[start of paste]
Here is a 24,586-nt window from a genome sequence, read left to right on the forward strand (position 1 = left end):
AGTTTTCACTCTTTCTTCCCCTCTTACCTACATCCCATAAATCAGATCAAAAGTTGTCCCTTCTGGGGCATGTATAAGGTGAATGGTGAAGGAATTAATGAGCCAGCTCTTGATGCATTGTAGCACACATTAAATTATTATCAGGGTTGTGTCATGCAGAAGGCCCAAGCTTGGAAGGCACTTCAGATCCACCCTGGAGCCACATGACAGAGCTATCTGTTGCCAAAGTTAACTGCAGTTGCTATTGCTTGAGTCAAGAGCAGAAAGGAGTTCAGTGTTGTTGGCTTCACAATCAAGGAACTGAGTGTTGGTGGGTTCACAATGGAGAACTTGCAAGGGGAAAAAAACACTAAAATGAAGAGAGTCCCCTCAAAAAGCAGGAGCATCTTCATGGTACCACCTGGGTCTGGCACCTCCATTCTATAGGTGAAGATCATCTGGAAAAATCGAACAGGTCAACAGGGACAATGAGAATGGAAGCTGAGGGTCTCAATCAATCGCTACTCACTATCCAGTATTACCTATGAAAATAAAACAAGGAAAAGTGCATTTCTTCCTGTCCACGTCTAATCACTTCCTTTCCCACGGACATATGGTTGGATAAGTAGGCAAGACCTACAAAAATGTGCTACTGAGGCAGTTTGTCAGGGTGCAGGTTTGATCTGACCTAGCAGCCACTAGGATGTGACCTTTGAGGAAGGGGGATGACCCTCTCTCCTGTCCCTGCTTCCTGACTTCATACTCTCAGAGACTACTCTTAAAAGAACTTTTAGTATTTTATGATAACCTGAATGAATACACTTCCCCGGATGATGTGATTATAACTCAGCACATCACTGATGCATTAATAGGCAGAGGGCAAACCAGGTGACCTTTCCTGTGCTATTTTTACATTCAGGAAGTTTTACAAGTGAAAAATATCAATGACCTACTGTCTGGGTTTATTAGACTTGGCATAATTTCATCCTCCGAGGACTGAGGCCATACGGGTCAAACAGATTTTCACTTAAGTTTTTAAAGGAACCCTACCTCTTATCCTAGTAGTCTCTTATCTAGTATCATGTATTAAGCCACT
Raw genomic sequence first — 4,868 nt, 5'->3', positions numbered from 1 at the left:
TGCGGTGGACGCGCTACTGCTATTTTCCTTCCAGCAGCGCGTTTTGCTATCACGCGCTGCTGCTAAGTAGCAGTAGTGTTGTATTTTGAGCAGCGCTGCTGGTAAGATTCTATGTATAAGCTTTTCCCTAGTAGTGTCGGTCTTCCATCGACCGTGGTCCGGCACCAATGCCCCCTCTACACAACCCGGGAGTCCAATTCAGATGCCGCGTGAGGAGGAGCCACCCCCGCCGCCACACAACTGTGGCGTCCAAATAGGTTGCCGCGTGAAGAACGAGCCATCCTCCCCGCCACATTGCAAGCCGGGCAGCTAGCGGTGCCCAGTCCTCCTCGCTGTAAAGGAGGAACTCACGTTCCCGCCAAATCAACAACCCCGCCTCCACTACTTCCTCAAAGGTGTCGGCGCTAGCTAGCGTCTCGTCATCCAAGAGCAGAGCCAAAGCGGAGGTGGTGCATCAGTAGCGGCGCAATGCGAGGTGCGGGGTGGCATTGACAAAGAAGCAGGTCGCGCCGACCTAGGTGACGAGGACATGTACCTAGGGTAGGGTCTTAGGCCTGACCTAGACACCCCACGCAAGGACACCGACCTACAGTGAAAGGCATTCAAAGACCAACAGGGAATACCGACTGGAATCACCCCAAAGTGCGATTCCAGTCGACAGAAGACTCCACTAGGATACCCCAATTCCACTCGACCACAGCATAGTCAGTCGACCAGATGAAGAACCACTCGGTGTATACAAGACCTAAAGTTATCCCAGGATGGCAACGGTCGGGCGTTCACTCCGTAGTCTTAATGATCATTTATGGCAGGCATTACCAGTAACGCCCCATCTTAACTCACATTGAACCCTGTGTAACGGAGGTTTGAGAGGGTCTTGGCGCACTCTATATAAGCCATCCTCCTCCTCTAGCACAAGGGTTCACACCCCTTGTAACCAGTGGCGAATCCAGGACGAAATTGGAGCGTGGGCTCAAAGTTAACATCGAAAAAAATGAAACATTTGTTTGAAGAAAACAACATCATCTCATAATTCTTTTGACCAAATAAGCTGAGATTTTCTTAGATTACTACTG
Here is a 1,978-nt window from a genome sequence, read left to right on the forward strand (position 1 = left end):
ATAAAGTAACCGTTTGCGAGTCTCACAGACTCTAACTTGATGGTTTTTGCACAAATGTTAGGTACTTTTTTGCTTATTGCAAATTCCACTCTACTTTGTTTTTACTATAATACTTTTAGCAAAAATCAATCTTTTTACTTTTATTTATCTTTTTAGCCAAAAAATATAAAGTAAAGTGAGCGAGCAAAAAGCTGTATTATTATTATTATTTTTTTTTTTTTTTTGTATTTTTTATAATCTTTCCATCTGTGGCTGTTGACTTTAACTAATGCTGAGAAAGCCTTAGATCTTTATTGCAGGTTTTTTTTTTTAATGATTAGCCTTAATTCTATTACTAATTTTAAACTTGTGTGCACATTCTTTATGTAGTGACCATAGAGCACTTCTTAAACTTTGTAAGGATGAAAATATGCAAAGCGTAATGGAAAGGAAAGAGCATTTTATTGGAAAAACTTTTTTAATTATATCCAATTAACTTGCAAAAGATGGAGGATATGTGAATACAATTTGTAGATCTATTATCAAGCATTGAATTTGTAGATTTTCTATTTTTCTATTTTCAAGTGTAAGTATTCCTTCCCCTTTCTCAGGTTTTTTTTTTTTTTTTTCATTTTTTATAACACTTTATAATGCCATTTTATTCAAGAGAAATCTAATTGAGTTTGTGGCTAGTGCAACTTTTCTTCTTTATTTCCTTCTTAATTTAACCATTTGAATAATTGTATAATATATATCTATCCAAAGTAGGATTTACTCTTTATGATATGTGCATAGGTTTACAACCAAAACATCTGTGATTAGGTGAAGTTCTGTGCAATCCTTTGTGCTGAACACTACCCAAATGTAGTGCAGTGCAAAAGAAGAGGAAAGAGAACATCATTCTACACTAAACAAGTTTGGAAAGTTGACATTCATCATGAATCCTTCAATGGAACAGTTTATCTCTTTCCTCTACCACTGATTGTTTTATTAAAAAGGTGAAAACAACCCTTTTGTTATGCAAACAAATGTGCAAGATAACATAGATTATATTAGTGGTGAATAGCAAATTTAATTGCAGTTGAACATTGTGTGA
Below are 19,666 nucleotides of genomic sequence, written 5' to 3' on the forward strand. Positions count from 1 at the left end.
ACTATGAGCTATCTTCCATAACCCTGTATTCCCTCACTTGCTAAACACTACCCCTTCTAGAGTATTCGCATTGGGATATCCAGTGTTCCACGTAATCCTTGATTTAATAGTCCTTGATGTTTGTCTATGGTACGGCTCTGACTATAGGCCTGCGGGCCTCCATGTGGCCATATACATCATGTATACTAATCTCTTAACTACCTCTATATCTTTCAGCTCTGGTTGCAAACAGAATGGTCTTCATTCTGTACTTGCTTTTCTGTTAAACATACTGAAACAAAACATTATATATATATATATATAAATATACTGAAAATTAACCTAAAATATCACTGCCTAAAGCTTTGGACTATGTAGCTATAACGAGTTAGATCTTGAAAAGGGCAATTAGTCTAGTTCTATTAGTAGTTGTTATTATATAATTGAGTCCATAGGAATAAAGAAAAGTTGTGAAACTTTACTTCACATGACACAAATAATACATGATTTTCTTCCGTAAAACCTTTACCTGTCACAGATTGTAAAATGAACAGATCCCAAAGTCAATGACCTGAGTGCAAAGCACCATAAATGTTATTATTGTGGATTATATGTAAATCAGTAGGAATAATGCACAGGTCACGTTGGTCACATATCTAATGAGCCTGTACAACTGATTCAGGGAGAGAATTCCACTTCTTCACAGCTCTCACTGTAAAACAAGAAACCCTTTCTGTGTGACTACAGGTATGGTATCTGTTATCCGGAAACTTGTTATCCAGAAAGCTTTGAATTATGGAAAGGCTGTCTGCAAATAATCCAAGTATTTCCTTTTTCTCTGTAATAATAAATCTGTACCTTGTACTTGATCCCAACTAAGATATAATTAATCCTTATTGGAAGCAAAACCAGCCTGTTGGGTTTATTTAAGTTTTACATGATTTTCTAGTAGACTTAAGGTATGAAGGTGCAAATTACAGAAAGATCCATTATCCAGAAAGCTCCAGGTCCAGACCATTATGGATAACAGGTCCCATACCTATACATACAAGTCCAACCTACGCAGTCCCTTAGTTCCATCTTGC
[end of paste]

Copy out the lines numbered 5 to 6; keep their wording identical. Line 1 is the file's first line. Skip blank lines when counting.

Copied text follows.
Here is a 1,978-nt window from a genome sequence, read left to right on the forward strand (position 1 = left end):
ATAAAGTAACCGTTTGCGAGTCTCACAGACTCTAACTTGATGGTTTTTGCACAAATGTTAGGTACTTTTTTGCTTATTGCAAATTCCACTCTACTTTGTTTTTACTATAATACTTTTAGCAAAAATCAATCTTTTTACTTTTATTTATCTTTTTAGCCAAAAAATATAAAGTAAAGTGAGCGAGCAAAAAGCTGTATTATTATTATTATTTTTTTTTTTTTTTTGTATTTTTTATAATCTTTCCATCTGTGGCTGTTGACTTTAACTAATGCTGAGAAAGCCTTAGATCTTTATTGCAGGTTTTTTTTTTTAATGATTAGCCTTAATTCTATTACTAATTTTAAACTTGTGTGCACATTCTTTATGTAGTGACCATAGAGCACTTCTTAAACTTTGTAAGGATGAAAATATGCAAAGCGTAATGGAAAGGAAAGAGCATTTTATTGGAAAAACTTTTTTAATTATATCCAATTAACTTGCAAAAGATGGAGGATATGTGAATACAATTTGTAGATCTATTATCAAGCATTGAATTTGTAGATTTTCTATTTTTCTATTTTCAAGTGTAAGTATTCCTTCCCCTTTCTCAGGTTTTTTTTTTTTTTTTTCATTTTTTATAACACTTTATAATGCCATTTTATTCAAGAGAAATCTAATTGAGTTTGTGGCTAGTGCAACTTTTCTTCTTTATTTCCTTCTTAATTTAACCATTTGAATAATTGTATAATATATATCTATCCAAAGTAGGATTTACTCTTTATGATATGTGCATAGGTTTACAACCAAAACATCTGTGATTAGGTGAAGTTCTGTGCAATCCTTTGTGCTGAACACTACCCAAATGTAGTGCAGTGCAAAAGAAGAGGAAAGAGAACATCATTCTACACTAAACAAGTTTGGAAAGTTGACATTCATCATGAATCCTTCAATGGAACAGTTTATCTCTTTCCTCTACCACTGATTGTTTTATTAAAAAGGTGAAAACAACCCTTTTGTTATGCAAACAAATGTGCAAGATAACATAGATTATATTAGTGGTGAATAGCAAATTTAATTGCAGTTGAACATTGTGTGA